Highland County Schools Squeezing Budget To The Bare Minimum

Monterey, VA – In its efforts to balance state cutbacks, the highland school system appears to have emerged from budget negotiations without major losses. The Virginia legislature has made unprecedented cuts to public education this year in its efforts to counter the fall in state revenues caused by the recession. Highland county schools lost over $340,000 of their support from the state. To help counter this reduction, the state has, in effect, borrowed from the Virginia retirement system, and has reduced the amount each school system must contribute to the teacher’s retirement fund.

Highland Schools Superintendent Percy Nowlin says they had to cut over 210 thousand dollars from the school budget, which means no new programs or additions. But it also means no staffing cuts. He says cuts over the last three years have reduced the school budget to the bare minimum required to run a school system. This is a concern particularly for maintaining high school accreditation.

The school system was able to save over $17,000 in administrative costs by getting permission from the state department of education to hire Nowlin as a part-time superintendent. Nowlin says savings have also been found by combining some teaching and guidance positions while cutting back on others. The school has also cut back on transportation costs. But with only six bus drivers currently on staff, he’s reluctant to make any further cuts in that category.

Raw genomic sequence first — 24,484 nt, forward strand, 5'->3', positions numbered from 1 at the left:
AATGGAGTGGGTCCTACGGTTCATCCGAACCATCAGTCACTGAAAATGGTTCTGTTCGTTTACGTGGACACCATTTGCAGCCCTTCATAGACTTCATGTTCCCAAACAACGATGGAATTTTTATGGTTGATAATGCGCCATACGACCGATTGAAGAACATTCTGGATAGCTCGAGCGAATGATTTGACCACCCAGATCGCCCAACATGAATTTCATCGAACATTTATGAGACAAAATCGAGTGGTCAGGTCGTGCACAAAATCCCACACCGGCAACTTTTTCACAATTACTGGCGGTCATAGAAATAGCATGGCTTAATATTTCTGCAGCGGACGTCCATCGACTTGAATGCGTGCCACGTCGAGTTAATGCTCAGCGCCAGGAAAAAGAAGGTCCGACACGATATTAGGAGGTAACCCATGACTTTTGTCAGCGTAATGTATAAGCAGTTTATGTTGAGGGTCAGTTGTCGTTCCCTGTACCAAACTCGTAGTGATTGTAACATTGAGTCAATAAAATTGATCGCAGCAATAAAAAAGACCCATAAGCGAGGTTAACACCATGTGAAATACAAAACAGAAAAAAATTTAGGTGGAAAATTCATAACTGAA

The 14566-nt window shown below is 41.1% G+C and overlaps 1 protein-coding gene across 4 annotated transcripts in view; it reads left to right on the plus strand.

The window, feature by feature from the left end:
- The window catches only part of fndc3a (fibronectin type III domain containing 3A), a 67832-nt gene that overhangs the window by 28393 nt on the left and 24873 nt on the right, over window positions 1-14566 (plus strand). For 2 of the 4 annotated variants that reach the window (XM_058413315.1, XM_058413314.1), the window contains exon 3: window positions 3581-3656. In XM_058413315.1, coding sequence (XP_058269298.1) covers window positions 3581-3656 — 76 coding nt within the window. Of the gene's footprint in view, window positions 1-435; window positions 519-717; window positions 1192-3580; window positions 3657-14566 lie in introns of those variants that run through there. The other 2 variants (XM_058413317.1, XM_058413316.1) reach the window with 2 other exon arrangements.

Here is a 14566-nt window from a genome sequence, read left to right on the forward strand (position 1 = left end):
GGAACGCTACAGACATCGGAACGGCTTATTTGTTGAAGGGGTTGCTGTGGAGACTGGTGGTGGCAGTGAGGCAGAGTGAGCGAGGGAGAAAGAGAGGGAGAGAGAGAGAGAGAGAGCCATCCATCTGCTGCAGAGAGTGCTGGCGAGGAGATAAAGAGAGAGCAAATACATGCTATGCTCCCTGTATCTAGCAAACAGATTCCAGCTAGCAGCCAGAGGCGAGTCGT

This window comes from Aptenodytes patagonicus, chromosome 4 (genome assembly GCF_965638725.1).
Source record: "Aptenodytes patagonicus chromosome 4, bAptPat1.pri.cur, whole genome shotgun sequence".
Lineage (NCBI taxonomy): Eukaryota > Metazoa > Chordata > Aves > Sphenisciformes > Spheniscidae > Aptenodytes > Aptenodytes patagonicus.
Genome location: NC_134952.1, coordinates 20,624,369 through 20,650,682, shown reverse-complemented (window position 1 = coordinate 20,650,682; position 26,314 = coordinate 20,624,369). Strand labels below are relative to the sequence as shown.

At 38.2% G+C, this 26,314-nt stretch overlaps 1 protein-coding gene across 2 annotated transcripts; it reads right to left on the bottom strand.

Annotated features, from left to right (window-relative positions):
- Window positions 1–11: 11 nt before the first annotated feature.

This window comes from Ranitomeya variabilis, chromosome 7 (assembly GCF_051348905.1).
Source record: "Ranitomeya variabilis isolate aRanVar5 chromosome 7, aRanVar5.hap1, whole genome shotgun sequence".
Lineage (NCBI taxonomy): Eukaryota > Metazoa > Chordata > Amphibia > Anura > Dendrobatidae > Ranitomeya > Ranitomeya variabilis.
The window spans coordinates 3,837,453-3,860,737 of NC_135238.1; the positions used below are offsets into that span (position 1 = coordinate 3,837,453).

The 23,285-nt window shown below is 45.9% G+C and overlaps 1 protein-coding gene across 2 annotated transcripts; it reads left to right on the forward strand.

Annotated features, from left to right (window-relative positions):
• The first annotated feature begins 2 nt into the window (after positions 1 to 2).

Future plans for saving money at the school involve two basic strategies. The first is to seek grant funding to improve the energy efficiency of the school building, so that fuel costs can be reduced. The second is to lobby the general assembly to change the composite index so that very small school systems, like Highland, will be credited with a minimum number of students to keep state funding at a level that will allow the school to continue to function.

The Highland School Board will hold a public hearing on the budget Monday, March 29th at 7 PM in the high school library.

Story By

Heather Niday

Heather is our Program Director and Traffic Manager. She started with Allegheny Mountain Radio as a volunteer deejay. She then joined the AMR staff in February of 2007. Heather grew up in the Richmond, Virginia, area and now lives in Arbovale, West Virginia with her husband Chuck. Heather is a wonderful flute player, and choir director for Arbovale UMC. You can hear Heather along with Chuck on Tuesday nights from 6 to 8pm as they host two hours of jazz on Something Different.

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